I relaxed by the pool (luxury!) until MA got home. She had lots of good information about our options for the next two days. We decided to take a bicycle tour of the area and then spend a day snorkeling, Now all we had to do was drop off laundry and do some shopping.
On our way into town, we passed the Monkey Sanctuary. Signs warned us to hold onto our bags and not to interact with the monkeys. Monkeys cannot read so they chose to ignore these signs and left the fenced in area to try to interact with the passers-by. Tricksters!
We wandered around the main parts of Ubud and came across the Yoga Barn. This gave me my first taste of the "Eat, Pray, Love" phenomenon. The "parking lot" was full - all mopeds and motorbikes. Classes and workshops were held all day and you could even stay here. Most of the patrons appeared to be Westerners, not Indonesians. The typical backpack contingent. The place had a good assortment of classes so I decided to try one the next day (this never happened because there was just no time!).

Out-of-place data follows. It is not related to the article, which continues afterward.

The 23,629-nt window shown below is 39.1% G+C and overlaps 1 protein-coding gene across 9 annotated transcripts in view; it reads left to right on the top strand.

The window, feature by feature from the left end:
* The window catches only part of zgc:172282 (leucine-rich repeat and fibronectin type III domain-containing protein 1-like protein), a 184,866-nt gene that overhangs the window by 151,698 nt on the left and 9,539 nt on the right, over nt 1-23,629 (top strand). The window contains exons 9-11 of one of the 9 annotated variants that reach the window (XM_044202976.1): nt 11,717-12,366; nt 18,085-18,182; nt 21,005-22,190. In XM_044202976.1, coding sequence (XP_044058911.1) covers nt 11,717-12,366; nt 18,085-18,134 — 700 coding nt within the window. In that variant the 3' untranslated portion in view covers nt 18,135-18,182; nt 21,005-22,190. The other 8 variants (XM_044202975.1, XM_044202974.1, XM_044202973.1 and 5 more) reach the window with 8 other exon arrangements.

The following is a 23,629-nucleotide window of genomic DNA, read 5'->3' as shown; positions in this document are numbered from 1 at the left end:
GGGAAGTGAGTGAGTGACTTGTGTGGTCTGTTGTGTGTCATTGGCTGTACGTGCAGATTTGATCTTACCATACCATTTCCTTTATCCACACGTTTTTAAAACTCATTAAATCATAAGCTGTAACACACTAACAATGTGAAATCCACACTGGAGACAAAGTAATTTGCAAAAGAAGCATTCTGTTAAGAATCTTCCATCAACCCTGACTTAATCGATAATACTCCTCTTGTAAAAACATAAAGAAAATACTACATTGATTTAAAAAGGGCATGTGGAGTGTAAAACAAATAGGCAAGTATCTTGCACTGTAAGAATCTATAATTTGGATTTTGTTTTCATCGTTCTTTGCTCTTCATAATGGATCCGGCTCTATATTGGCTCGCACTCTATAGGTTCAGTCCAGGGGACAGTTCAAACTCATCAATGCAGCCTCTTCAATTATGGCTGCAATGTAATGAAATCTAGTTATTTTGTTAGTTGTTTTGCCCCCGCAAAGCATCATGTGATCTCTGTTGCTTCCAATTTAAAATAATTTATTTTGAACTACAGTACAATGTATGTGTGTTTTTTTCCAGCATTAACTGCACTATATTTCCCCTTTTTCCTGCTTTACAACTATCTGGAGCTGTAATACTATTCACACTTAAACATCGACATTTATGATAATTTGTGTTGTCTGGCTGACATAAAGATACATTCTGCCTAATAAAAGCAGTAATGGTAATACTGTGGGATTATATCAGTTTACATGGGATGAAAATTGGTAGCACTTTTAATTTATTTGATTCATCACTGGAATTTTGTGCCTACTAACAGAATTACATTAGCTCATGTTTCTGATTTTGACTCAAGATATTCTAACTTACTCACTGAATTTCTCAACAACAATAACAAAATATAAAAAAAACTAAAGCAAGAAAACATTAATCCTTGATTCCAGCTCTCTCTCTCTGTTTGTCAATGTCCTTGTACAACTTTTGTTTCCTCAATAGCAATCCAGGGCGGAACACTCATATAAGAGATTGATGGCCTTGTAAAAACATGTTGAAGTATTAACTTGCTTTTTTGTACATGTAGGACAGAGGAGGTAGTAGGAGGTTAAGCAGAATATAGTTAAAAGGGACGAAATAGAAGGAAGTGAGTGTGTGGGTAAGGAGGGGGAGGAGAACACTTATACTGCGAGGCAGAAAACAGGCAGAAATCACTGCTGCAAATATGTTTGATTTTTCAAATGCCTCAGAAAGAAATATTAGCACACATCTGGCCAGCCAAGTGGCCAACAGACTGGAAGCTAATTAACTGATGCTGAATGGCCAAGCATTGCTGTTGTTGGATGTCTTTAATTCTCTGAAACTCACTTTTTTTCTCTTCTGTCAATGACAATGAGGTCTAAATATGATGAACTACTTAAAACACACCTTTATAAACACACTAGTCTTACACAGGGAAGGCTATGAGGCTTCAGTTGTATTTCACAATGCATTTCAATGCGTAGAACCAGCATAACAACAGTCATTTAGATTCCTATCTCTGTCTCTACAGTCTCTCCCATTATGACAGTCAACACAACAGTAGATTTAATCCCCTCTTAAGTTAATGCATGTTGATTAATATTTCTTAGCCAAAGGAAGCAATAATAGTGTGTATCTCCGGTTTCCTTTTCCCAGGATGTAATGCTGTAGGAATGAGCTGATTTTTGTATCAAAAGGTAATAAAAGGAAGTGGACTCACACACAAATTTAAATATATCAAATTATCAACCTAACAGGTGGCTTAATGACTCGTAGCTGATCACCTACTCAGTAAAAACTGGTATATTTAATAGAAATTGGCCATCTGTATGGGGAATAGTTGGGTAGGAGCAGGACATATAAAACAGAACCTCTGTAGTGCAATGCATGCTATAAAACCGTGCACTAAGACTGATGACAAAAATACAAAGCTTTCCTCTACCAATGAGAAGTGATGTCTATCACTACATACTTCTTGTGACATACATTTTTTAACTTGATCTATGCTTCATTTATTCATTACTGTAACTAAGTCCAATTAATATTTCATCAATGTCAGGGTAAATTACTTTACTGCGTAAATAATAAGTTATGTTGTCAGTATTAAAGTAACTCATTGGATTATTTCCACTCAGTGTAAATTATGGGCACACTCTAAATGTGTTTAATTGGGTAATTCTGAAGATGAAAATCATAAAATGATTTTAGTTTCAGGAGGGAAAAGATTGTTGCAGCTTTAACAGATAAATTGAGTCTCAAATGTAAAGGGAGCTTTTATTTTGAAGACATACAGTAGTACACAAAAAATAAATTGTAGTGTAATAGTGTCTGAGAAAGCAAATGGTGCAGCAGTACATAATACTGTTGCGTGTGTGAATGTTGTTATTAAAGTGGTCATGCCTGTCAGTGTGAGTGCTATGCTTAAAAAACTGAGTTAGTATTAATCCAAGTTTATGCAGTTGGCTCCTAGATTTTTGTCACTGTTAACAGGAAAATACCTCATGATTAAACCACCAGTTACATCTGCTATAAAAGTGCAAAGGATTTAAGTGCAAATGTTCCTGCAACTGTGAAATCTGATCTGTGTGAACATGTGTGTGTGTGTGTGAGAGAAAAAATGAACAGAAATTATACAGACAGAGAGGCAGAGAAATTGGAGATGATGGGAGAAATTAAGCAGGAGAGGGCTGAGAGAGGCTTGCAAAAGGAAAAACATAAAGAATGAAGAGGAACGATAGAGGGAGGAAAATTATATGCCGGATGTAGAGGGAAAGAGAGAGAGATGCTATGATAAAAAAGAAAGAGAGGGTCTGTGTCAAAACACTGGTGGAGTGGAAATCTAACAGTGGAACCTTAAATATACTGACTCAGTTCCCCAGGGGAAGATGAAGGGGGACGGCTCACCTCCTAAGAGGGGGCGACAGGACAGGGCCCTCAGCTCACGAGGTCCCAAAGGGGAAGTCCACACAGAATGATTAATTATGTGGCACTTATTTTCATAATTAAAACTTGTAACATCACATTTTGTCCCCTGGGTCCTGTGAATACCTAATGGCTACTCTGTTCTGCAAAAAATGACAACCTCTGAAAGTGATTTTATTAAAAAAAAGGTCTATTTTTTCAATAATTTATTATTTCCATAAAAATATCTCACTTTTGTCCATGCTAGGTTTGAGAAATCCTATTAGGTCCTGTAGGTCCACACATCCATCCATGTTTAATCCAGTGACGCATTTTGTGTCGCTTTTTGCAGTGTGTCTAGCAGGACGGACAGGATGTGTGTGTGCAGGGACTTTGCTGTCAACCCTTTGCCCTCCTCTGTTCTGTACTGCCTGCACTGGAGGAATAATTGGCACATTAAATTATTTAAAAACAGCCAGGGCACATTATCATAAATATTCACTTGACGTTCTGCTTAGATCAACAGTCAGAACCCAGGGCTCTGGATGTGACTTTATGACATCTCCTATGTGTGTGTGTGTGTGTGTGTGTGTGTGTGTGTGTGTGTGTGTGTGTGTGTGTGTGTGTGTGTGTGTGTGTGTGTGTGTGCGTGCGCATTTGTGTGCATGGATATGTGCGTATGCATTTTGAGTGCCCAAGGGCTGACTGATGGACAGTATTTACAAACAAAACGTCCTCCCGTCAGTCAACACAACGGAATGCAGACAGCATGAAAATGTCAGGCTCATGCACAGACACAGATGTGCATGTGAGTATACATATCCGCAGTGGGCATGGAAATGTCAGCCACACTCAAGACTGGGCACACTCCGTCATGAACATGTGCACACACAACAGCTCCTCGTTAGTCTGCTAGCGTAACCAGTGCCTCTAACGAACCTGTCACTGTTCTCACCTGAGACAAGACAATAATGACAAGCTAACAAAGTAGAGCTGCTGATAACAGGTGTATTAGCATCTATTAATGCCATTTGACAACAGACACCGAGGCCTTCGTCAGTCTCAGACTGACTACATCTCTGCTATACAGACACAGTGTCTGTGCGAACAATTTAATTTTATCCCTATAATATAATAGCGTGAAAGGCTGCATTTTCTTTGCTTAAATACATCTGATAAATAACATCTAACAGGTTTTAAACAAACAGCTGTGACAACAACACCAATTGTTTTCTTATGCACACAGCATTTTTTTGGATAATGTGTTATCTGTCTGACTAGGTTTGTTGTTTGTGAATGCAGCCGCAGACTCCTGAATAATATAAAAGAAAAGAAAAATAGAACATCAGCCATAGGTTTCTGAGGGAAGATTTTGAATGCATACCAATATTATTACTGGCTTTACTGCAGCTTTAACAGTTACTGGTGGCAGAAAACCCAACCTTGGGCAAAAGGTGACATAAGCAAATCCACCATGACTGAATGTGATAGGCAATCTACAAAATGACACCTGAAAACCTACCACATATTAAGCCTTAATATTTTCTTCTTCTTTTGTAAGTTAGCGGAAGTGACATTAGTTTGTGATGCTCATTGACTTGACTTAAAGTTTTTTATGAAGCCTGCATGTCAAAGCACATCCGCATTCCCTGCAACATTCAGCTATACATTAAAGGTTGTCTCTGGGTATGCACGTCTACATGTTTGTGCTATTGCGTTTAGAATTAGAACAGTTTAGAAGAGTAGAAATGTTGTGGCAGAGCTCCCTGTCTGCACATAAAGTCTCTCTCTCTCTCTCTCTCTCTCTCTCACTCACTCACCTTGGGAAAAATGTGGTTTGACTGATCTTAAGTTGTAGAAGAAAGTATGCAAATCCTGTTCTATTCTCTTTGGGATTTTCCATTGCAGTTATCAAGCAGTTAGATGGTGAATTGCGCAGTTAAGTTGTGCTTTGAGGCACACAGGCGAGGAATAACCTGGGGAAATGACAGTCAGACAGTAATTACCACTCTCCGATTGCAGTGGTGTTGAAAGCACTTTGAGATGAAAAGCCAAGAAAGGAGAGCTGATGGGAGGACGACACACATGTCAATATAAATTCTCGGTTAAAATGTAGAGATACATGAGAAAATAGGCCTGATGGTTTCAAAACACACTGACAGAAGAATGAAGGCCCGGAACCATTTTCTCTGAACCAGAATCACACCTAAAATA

We skipped main meals on this day and chose instead to take food and drink stops at places that had interesting names or views (Three Monkeys, Cafe Wayan - with a view of the rice fields). While eating at one of these places, we witnessed a pretty awful moped accident, which reinforced our decision not to ride these.
We had to walk back to our fabulous hotel via the Monkey Jungle. It was dark so I am convinced that all the monkeys were sleeping. But we did have to share the narrow path with all the motorbikes that were using this as a cut through. I waved my flashlight in hopes that all the drivers were paying enough attention to avoid us. We finished the evening with pedicures and enjoyed a good night's sleep before our bike tour.